“Is the dog a service animal required because of a disability?”
“What work or task has the dog been trained to perform?”
Those are the two questions that you can be legally asked to confirm the legitimacy of your service dog. Your service dog does not need to be certified by any organization. Your service dog does not need to wear an identifying vest. Your service dog does not even need to be professionally trained! Your service dog does need to be able to perform a specific task on your behalf - one that you can explain when asked. “He alerts me to upcoming seizures,” is a task. “She helps me open doors and provides stability when I’m walking,” would also qualify. These are by no means the only appropriate answers. However, please note that these are concrete, definable jobs that a dog can be trained to do - not ambiguous titles which we assign to the dog.
Emotional support, comfort, companion, or therapy dogs are not considered service animals under the ADA (Americans with Disabilities Act) and are not entitled to the same freedoms as service dogs. People frequently contact me and ask if I can train their dog to be a service dog. But the real question should be:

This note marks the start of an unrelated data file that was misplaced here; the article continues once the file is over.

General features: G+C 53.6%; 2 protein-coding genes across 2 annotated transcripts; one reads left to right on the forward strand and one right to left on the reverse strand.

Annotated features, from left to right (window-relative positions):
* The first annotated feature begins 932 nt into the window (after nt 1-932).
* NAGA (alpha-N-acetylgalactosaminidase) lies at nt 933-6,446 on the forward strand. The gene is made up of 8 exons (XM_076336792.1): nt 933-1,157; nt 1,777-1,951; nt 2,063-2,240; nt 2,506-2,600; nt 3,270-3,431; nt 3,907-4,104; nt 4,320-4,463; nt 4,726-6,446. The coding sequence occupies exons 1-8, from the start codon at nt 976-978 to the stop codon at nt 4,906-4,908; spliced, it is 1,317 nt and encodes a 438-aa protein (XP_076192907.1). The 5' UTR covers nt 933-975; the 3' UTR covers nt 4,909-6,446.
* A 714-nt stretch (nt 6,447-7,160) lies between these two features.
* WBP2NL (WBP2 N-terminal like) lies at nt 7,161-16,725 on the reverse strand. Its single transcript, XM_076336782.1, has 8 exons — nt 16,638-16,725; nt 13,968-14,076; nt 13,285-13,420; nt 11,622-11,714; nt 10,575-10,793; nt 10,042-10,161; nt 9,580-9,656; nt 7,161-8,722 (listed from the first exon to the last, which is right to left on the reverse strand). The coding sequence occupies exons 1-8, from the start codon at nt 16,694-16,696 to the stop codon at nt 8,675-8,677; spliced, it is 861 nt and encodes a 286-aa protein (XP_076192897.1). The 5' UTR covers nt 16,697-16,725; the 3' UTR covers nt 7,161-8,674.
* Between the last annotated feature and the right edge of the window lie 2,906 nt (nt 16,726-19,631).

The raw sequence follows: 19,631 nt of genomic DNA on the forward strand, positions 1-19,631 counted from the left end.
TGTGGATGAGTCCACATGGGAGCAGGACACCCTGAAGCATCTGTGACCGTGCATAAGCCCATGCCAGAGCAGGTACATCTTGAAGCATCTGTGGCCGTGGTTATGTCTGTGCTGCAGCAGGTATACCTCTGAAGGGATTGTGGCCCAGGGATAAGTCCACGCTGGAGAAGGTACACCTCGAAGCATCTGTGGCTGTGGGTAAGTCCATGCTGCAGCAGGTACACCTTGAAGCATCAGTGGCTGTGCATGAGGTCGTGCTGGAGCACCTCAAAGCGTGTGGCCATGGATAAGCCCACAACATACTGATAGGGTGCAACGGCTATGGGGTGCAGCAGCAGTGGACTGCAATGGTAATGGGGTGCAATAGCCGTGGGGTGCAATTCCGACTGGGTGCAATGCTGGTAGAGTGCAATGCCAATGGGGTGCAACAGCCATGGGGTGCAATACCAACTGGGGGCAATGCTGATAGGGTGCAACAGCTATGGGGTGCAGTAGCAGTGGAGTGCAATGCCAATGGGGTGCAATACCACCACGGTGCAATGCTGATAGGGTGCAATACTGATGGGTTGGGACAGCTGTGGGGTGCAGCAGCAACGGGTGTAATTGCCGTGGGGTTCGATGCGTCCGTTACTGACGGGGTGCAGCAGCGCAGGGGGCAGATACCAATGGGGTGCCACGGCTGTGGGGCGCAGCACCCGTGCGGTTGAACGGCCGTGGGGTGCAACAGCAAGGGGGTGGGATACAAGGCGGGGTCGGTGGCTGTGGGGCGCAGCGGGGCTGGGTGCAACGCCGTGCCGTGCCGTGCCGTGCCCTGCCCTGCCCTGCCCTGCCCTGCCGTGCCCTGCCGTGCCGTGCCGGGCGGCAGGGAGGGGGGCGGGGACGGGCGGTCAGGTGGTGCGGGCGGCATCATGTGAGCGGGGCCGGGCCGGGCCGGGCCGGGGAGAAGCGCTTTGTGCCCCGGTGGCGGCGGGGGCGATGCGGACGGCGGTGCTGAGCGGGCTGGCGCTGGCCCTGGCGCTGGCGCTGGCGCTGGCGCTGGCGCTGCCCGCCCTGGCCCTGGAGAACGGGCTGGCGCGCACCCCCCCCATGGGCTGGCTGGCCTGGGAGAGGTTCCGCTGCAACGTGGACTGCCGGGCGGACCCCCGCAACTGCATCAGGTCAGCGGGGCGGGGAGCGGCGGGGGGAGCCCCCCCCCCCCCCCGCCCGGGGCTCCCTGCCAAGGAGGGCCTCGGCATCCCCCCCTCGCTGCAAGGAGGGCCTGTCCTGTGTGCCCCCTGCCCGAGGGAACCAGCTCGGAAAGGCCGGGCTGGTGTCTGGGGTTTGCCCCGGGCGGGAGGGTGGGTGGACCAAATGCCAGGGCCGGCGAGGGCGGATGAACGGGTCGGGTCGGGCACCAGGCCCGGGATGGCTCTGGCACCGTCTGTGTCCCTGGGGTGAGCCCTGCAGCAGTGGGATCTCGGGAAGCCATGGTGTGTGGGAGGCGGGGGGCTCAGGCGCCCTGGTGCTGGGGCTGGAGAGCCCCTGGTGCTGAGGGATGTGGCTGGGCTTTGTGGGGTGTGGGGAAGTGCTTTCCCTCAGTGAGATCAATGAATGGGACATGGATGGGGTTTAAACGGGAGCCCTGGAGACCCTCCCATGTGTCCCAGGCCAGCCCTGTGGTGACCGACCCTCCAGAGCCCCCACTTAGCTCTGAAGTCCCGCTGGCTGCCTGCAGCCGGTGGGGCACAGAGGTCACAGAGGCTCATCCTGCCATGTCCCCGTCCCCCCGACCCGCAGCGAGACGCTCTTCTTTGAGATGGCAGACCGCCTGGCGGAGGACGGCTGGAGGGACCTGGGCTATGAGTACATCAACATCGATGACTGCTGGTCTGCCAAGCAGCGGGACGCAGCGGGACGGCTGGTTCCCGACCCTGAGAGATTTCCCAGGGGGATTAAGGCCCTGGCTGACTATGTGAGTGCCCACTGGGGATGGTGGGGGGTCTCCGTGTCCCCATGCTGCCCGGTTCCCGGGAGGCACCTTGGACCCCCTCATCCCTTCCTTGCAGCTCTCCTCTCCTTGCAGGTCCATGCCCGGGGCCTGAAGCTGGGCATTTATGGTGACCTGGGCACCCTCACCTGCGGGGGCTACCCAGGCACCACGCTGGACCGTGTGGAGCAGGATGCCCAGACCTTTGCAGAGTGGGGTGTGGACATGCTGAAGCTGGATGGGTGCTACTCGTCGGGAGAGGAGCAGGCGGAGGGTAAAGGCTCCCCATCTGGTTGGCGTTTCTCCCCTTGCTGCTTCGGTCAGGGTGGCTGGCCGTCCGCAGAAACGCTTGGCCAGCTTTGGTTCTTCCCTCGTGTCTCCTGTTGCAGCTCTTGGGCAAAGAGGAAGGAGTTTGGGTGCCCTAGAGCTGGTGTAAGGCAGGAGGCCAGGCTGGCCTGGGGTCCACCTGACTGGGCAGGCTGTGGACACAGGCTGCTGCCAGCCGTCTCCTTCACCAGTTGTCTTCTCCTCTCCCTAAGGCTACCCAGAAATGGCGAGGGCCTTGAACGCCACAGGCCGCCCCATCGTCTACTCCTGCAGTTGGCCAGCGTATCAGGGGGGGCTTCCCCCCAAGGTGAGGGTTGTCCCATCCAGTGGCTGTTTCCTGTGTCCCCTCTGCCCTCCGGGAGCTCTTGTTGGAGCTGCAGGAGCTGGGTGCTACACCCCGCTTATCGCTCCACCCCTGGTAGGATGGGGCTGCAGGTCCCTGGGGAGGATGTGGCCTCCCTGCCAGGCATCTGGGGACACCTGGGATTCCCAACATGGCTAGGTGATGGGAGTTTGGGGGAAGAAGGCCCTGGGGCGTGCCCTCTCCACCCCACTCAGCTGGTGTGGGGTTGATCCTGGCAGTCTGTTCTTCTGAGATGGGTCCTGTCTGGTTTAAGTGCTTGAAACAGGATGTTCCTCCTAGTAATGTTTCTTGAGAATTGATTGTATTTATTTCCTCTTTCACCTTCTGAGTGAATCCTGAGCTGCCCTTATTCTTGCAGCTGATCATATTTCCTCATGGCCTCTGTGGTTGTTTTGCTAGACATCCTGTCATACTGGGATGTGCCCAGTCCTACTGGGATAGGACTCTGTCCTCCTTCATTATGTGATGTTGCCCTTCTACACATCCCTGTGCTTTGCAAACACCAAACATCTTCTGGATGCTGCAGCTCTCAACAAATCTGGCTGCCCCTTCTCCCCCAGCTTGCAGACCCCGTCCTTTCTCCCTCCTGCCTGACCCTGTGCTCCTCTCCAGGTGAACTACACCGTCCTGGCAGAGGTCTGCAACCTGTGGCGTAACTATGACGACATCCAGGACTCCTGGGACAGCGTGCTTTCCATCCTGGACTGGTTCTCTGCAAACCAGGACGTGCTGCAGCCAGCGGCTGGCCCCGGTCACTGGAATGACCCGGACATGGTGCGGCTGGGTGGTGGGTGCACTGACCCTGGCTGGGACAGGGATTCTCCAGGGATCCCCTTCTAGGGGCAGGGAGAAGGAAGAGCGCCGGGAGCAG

“Will you help me train my dog to do (TASK) in order to help me with (DISABILITY)?”
Though professional training is not a requirement, you will want to ensure that your service dog, if you need one, is well-behaved and fully housebroken, or it can be excluded from public places like any other dog. You must be able to control your service animal at all times, with or without a leash. The handler of a dog which is out of control can be legally ordered to leave a public space, if they cannot control their dog.
For more information on what constitutes a service animal, please follow up with the sources below:
In addition, Bankrate has compiled an extensive resource on the cost of obtaining and keeping a service animal, as well as the many organizations that train and place these animals with those in need. You’ll find that article here: